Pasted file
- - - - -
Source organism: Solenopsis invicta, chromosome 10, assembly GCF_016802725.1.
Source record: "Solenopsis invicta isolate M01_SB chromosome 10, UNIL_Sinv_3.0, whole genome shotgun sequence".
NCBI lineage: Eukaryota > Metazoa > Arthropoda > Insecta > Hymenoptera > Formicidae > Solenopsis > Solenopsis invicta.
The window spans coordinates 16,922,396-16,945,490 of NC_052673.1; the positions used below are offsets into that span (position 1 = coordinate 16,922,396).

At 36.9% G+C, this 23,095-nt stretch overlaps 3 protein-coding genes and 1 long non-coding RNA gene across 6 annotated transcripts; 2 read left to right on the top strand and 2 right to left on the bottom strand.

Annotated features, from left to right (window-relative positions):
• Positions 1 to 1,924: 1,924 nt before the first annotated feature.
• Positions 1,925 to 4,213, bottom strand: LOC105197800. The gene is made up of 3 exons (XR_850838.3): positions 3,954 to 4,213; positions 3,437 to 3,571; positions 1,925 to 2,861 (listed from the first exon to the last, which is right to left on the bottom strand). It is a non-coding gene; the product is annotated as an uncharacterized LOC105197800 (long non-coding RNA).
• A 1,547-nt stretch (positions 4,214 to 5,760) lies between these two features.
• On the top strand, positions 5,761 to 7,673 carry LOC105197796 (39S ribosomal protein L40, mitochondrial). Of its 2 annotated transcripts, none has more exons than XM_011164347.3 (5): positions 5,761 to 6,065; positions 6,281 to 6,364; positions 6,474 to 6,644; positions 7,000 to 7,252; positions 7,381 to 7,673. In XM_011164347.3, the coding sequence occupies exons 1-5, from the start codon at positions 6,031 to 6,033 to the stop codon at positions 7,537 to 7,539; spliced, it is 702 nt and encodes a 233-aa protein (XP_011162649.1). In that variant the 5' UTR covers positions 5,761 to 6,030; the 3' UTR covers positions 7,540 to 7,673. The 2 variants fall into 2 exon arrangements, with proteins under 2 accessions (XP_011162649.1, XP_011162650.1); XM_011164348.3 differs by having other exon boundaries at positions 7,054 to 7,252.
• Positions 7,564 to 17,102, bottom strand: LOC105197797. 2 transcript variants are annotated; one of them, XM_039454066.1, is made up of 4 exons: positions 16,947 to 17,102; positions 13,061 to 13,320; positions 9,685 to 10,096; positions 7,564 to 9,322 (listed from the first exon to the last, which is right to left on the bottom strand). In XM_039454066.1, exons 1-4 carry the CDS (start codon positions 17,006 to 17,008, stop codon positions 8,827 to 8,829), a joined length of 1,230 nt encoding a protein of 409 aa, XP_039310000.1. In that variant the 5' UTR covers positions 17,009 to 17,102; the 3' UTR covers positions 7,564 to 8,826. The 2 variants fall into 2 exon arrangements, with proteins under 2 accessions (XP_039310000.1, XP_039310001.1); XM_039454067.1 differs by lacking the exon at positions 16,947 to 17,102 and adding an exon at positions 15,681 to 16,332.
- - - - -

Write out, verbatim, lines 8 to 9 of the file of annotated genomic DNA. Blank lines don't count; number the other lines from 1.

• Positions 1,925 to 4,213, bottom strand: LOC105197800. The gene is made up of 3 exons (XR_850838.3): positions 3,954 to 4,213; positions 3,437 to 3,571; positions 1,925 to 2,861 (listed from the first exon to the last, which is right to left on the bottom strand). It is a non-coding gene; the product is annotated as an uncharacterized LOC105197800 (long non-coding RNA).
• A 1,547-nt stretch (positions 4,214 to 5,760) lies between these two features.